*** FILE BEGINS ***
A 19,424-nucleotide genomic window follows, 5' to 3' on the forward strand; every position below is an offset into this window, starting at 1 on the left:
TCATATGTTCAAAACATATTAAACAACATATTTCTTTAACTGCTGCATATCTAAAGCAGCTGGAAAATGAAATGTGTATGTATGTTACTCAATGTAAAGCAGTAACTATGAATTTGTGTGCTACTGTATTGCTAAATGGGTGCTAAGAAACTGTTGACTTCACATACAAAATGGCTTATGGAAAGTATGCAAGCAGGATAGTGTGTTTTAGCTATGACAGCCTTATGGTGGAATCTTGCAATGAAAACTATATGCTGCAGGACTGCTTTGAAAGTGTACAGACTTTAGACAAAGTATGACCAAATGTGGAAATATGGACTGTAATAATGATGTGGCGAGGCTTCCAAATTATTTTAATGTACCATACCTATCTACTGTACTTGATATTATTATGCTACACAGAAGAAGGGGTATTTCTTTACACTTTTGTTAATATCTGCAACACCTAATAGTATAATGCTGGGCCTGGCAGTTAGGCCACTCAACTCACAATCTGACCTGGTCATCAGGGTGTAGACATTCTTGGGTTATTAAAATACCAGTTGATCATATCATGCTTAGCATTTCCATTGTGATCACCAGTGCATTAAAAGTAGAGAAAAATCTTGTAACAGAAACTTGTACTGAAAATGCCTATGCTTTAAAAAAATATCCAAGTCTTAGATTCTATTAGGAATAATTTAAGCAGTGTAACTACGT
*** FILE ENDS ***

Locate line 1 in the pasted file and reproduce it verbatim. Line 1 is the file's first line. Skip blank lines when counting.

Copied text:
A 19,424-nucleotide genomic window follows, 5' to 3' on the forward strand; every position below is an offset into this window, starting at 1 on the left: